3 step guide to email-friendly MEGA-GIFs

TL:DR – This article is about creating silky-smooth awesome GIFs with a tiny file size 🙌🏼

Even though we’re taking brave steps into things like CSS & SVG animation, you still can’t beat a solid GIF for cross-platform animation support.

It may have just celebrated it’s 30th (Yes, thirtieth) birthday, but you’d be surprised how much you can still squeeze out of a GIF with a bit of optimisation. It’s totally possible to make something outlandish like a 10 second GIF running at 25 frames per second (FPS) that weighs in at 1MB instead of 20MB.

Continue reading 3 step guide to email-friendly MEGA-GIFs

Want to provoke emotion in the inbox? Use Emoji’s

Receiving emoji’s in your subject lines – love it or hate it?

According to Litmus, the use of emoji’s have skyrocketed 777% year on year – increasing in popularity at such a rate, Oxford Dictionaries named an emoji ‘Word of the Year‘ in 2015.

Thanks to the emoji, subject lines are able to become a lot more expressive. The likes of 😍 and 👻 are creating a whole new language within the digital world…

Continue reading Want to provoke emotion in the inbox? Use Emoji’s

Lace shifts and dormant lists: a peek at ASOS’ re-engagement campaign

Re-engagement emails are a great way to clean and re-activate dormant parts of your list. It’s also a great opportunity to single out customers and make them feel appreciated and heard. That’s why this ASOS email stood out, they noticed I hadn’t been on their site/opened their emails for a while, which now a lot of companies do, yet their messaging and UX is a little different to most I’ve seen.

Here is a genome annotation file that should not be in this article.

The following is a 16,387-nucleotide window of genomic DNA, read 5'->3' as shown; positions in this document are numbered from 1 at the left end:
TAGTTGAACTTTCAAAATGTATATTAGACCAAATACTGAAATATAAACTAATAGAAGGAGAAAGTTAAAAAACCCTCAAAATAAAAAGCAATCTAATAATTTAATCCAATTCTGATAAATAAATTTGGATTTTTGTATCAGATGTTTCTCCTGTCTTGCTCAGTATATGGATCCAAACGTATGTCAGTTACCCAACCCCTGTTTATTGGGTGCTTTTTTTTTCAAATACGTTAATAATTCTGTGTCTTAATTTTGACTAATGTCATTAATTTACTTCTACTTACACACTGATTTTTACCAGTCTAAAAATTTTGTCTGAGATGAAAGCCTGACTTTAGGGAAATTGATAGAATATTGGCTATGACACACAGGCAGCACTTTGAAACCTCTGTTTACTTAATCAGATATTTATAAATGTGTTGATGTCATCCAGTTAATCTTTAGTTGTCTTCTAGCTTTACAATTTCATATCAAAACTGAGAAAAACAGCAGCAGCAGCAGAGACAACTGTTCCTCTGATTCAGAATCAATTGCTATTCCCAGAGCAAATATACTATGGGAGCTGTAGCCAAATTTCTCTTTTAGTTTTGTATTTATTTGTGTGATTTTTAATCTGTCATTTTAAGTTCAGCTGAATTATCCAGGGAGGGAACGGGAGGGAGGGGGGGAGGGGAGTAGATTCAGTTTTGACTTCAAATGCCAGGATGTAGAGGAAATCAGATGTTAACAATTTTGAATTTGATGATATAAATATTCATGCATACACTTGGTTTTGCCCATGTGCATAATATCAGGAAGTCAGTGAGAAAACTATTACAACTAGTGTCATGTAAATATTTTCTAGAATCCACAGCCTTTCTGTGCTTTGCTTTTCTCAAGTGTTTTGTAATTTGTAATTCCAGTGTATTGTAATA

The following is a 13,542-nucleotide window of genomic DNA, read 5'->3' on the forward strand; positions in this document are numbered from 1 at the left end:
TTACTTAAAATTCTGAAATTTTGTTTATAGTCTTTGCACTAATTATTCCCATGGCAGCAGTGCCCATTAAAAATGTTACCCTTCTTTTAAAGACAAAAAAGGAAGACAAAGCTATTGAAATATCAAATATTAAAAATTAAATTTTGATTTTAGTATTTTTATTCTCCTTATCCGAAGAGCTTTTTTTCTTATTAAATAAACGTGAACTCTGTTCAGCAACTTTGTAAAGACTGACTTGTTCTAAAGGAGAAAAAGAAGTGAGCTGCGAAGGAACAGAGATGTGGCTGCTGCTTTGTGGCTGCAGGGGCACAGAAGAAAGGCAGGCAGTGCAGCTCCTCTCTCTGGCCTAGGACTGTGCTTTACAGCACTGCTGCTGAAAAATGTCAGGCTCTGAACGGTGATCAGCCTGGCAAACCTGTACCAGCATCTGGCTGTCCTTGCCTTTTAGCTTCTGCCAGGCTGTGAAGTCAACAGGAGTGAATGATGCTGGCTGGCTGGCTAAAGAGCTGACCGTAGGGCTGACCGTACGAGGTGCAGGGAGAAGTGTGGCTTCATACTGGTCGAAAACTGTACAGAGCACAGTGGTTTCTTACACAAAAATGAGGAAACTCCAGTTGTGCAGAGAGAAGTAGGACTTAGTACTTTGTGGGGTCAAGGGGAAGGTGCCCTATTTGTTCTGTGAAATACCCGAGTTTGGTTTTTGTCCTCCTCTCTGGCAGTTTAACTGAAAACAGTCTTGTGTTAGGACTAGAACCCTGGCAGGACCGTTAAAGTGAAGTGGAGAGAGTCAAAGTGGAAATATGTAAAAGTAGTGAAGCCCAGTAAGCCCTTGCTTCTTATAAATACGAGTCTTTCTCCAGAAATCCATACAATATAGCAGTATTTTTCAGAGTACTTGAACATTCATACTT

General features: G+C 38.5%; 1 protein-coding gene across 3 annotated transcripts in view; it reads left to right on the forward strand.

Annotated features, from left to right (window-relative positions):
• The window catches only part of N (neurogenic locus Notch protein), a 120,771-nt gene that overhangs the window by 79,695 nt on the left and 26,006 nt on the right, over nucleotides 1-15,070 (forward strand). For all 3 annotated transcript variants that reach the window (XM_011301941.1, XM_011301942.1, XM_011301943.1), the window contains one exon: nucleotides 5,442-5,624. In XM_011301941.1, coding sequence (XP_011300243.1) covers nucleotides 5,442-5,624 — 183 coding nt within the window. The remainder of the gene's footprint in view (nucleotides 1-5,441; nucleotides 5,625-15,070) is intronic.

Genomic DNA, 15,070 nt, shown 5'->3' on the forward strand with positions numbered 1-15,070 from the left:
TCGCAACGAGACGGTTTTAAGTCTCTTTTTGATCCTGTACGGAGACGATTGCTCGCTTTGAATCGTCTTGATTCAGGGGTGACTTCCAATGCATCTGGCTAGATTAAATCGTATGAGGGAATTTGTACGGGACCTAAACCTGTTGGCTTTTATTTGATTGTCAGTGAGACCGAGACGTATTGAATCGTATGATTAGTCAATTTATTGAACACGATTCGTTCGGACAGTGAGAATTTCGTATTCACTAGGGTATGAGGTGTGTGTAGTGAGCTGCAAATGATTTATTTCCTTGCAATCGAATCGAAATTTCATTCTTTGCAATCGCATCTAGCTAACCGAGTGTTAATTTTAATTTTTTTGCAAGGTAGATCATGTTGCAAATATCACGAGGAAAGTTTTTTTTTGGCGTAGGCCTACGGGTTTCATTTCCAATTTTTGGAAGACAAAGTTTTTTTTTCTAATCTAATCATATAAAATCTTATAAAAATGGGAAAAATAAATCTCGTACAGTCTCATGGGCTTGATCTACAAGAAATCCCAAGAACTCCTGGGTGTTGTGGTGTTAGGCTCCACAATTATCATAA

Continue reading Lace shifts and dormant lists: a peek at ASOS’ re-engagement campaign

Why personalisation and relevance in email (and everything else) will always be important

Principle 3 – Remember that a person’s name is to that person the sweetest and most important sound in any language.

I’ve been reading (and re-reading) ‘How to Win Friends and Influence People’ for about half a year now – although a lot of it is common sense, it’s still one of those books you wish you would have read sooner. Although I don’t agree with parts of the book, there is one chapter (6) in particular I have visited quite a few times because it speaks to the email, and general, marketing geek in me. If you’re familiar with the text, which odds would say you will have at least heard of it (first published in 1936, selling over 30 million copies), you probably know this section as ‘Six ways to make people like you’. In brief, Carnegie tells us about then politicians and CEO’s that could attribute a lot of their success to people skills, as simple as remembering names and birthdays. Seriously, this stuff would supposedly win elections. The chapter links a lot of similar principles together. Marketers can get so wrapped up in tactics and goals that they forget how far being kind and taking a genuine interest in someone, actually goes. No matter what customer profile you’re targeting, human nature & psychology (more or less) stay the same.
Continue reading Why personalisation and relevance in email (and everything else) will always be important